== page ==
Waterloo Road trainee scheme to find the next generation of TV production talent
The BBC-run hands-on scheme provides training in junior roles for the next generation of talent
OFFICIAL PRESS RELEASE
NEWS PROVIDED BY
New industry entrants on a Waterloo Road production trainee scheme have all gone onto working in their honed craft, on productions across drama, comedy and children’s TV.
Waterloo Road, one of Britain’s favourite continuing dramas returned to BBC One and iPlayer this month.
As part of the returning series based in a Comprehensive School and produced in Greater Manchester, 20 trainees have completed six-month placements across 10 skill areas – Assistant Directors, Cameras, Sound, Grips, Hair & Make Up, Art Department, Accounts, COVID Coordinator and Script Editing.
Waterloo Road’s move to film in the North West underlines the BBC's commitment to make more programmes across the UK, boosting drama production skills in the North of England and helping to reshape BBC drama to better reflect and serve all parts of the country.
Led by the teams at Wall to Wall and Rope Ladder Fiction and with the support of Screen Manchester and HOME Manchester, the hands-on scheme provides training in junior roles for the next generation of talent. The trainees, all from the Greater Manchester area, developed a wide range of skills having had little or no previous experience.
Dr Joanna Abeyie MBE, BBC Head of Creative Diversity, says: “The BBC is committed to developing and nurturing new talent right across the UK, and Waterloo Road is a brilliant example of a programme that reflects the diversity of the area where it is filmed.
“Through the Waterloo Road production trainee scheme, the BBC is supporting levelling up and increasing equality of opportunity by developing new and diverse talent for both Waterloo Road and the wider broadcast industry.”
Cameron Roach, Executive Producer of Waterloo Road and Founder of Rope Ladder Fiction, says: “Trainees are central to the DNA of how we make Waterloo Road and all of our cast and crew play an important part in their skills development. Through working together on set, our trainees get to build their experience and contacts whilst performing vital roles behind the camera. We are so proud of all of our trainees and the work they have delivered. It genuinely wouldn’t be the show it is without each and every one of them.”
Zane Igbe, a Floor Runner trainee, says: “My time on Waterloo Road has been such an amazing learning experience. I started as a Runner Trainee and I’ve been able to learn so much from the Assistant Director team. Also I’ve been able to step up to 3rd Assistant Director multiple times. Along with all this, I’ve been able to watch various directing styles and used it as a shadowing opportunity to learn more about directing for my own work.”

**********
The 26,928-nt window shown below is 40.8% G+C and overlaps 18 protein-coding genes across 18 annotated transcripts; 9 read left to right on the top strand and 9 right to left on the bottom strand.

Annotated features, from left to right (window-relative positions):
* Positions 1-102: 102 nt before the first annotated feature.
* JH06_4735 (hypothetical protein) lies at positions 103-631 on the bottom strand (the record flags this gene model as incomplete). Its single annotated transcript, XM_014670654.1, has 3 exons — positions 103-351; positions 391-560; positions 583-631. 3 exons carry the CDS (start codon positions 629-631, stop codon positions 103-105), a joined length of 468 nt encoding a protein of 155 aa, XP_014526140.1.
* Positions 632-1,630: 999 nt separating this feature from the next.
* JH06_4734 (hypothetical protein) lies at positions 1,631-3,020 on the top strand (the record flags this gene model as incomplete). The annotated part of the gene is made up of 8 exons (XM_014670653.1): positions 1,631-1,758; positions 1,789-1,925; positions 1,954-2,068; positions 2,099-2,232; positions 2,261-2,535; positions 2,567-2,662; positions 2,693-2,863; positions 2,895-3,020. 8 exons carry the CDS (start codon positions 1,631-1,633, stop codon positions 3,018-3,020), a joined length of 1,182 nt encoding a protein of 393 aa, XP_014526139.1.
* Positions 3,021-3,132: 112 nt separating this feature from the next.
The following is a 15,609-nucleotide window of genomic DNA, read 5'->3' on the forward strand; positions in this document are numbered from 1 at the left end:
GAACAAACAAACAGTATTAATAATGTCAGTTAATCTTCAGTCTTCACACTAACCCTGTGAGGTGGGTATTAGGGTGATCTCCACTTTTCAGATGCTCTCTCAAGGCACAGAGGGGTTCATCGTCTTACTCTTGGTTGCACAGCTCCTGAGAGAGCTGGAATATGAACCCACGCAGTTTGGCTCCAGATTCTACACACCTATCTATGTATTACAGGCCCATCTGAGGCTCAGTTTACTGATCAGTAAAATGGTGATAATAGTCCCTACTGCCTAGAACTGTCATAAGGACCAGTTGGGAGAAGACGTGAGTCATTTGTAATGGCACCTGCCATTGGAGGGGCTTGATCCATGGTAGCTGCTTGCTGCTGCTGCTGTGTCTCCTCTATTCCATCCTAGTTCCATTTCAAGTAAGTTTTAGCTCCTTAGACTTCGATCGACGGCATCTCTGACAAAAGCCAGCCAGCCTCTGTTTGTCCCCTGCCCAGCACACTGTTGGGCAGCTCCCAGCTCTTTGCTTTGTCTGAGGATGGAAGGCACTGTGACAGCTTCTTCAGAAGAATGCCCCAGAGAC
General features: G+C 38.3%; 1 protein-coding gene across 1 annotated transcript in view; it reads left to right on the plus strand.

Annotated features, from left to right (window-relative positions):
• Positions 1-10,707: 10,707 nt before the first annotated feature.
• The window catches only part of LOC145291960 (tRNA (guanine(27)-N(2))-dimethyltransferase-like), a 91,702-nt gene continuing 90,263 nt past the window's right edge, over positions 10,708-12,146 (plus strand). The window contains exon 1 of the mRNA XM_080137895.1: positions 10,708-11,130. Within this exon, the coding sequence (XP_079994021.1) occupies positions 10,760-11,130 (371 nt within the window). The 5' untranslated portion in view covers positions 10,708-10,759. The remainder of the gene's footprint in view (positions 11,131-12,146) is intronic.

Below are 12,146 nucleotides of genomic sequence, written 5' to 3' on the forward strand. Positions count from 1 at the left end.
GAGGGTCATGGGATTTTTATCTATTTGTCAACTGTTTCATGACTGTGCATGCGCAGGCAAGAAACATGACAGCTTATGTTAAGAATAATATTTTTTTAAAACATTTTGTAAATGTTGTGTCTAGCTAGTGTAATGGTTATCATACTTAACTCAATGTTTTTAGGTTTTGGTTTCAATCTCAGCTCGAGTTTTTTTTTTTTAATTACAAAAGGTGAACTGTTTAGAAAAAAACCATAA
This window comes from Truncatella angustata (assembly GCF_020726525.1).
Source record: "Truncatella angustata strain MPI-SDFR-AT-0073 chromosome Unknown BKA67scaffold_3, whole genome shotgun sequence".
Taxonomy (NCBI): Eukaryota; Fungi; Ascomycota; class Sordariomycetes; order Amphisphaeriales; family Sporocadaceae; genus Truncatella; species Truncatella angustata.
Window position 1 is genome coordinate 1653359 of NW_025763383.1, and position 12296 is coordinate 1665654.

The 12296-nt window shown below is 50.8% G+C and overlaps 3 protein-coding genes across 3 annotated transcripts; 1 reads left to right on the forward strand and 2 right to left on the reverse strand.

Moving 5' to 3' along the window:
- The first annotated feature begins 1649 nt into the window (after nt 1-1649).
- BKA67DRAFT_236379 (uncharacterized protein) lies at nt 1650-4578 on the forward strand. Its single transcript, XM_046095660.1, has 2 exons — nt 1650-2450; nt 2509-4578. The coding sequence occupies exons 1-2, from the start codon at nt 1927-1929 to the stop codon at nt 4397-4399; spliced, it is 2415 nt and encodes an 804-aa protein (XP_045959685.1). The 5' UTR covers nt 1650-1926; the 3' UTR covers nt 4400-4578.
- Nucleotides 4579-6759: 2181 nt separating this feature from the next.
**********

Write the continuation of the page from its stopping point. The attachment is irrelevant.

Sabbina Aslam, a COVID Coordinator, says: “I enjoyed being Covid Coordinator on Waterloo Road because I was able to meet all the departments and make connections for my future…it was a good opportunity for me to explore the different aspects of set from a different perspective and it helped me become more confident to speak to people.”
Karimah Farag, a Hair & Make Up trainee, says: “My time on Waterloo Road was busy and full of new and different challenges. I especially loved building my knowledge of hair and having the opportunity to do loads of fun different hairstyles! There were plenty of skills that I had no prior experience of and left feeling confident in, such as tattoo covers and braiding. It also gave me a heightened understanding of the importance of continuity on an ongoing drama to make sense within a storyline.”
Jagpreet Jhamat, a trainee in the Art Department, says: “It was a great experience to have, a great first TV job. Everyone was so lovely and welcoming. They all helped me in one way or another, gaining more skills to progress into my career. It made me feel very welcome and built my confidence to pursue other jobs.”
Stephen Brown, trainee in the Costume Department, says: “I learned about the ins and outs of how a production works due to the trainee meetings with people from production. I learned a lot of set dialogue and terms and what things mean when said on the radio, as well as about continuity, how to organise costumes and characters and being able to work efficiently under pressure.”
Talissa Shakouri, a Grips trainee, says: “My time at Waterloo Road was amazing, I learnt so much (I went into the grip department knowing absolutely nothing at all) and was able to leave after my six-month trainee scheme and went straight onto another job.”
Source BBC One
January 26, 2023 4:00am ET by BBC One